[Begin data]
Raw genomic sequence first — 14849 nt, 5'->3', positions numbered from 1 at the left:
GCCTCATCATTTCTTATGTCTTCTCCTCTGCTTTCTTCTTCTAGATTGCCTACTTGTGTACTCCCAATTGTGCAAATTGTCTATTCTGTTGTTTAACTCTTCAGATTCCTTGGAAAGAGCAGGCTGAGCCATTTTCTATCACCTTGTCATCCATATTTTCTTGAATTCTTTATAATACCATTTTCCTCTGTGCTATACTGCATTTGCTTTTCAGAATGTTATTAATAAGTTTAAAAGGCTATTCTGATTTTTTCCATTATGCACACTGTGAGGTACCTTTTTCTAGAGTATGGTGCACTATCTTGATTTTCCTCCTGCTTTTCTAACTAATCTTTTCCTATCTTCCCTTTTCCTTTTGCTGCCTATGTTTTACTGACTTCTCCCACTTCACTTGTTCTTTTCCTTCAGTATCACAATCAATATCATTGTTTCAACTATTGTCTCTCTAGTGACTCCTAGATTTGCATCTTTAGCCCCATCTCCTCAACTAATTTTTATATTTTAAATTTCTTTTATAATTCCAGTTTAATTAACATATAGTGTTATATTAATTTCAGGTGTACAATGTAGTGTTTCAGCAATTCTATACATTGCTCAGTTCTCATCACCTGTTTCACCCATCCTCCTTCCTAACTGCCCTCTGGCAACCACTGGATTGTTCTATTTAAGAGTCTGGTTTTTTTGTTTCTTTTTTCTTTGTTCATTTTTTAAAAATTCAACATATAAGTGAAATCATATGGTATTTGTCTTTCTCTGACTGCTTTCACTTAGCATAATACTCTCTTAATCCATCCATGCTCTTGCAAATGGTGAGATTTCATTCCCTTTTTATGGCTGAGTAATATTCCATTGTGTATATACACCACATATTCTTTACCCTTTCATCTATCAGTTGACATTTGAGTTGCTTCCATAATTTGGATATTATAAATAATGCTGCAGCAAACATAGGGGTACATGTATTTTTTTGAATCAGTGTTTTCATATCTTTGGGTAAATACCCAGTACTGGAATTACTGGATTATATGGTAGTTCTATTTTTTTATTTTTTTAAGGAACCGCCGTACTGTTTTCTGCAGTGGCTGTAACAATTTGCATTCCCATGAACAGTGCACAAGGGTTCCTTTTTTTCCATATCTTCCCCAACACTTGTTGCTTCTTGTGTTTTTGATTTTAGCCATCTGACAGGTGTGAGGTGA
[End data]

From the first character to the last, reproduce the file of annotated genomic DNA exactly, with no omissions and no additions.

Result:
Raw genomic sequence first — 14849 nt, 5'->3', positions numbered from 1 at the left:
GCCTCATCATTTCTTATGTCTTCTCCTCTGCTTTCTTCTTCTAGATTGCCTACTTGTGTACTCCCAATTGTGCAAATTGTCTATTCTGTTGTTTAACTCTTCAGATTCCTTGGAAAGAGCAGGCTGAGCCATTTTCTATCACCTTGTCATCCATATTTTCTTGAATTCTTTATAATACCATTTTCCTCTGTGCTATACTGCATTTGCTTTTCAGAATGTTATTAATAAGTTTAAAAGGCTATTCTGATTTTTTCCATTATGCACACTGTGAGGTACCTTTTTCTAGAGTATGGTGCACTATCTTGATTTTCCTCCTGCTTTTCTAACTAATCTTTTCCTATCTTCCCTTTTCCTTTTGCTGCCTATGTTTTACTGACTTCTCCCACTTCACTTGTTCTTTTCCTTCAGTATCACAATCAATATCATTGTTTCAACTATTGTCTCTCTAGTGACTCCTAGATTTGCATCTTTAGCCCCATCTCCTCAACTAATTTTTATATTTTAAATTTCTTTTATAATTCCAGTTTAATTAACATATAGTGTTATATTAATTTCAGGTGTACAATGTAGTGTTTCAGCAATTCTATACATTGCTCAGTTCTCATCACCTGTTTCACCCATCCTCCTTCCTAACTGCCCTCTGGCAACCACTGGATTGTTCTATTTAAGAGTCTGGTTTTTTTGTTTCTTTTTTCTTTGTTCATTTTTTAAAAATTCAACATATAAGTGAAATCATATGGTATTTGTCTTTCTCTGACTGCTTTCACTTAGCATAATACTCTCTTAATCCATCCATGCTCTTGCAAATGGTGAGATTTCATTCCCTTTTTATGGCTGAGTAATATTCCATTGTGTATATACACCACATATTCTTTACCCTTTCATCTATCAGTTGACATTTGAGTTGCTTCCATAATTTGGATATTATAAATAATGCTGCAGCAAACATAGGGGTACATGTATTTTTTTGAATCAGTGTTTTCATATCTTTGGGTAAATACCCAGTACTGGAATTACTGGATTATATGGTAGTTCTATTTTTTTATTTTTTTAAGGAACCGCCGTACTGTTTTCTGCAGTGGCTGTAACAATTTGCATTCCCATGAACAGTGCACAAGGGTTCCTTTTTTTCCATATCTTCCCCAACACTTGTTGCTTCTTGTGTTTTTGATTTTAGCCATCTGACAGGTGTGAGGTGA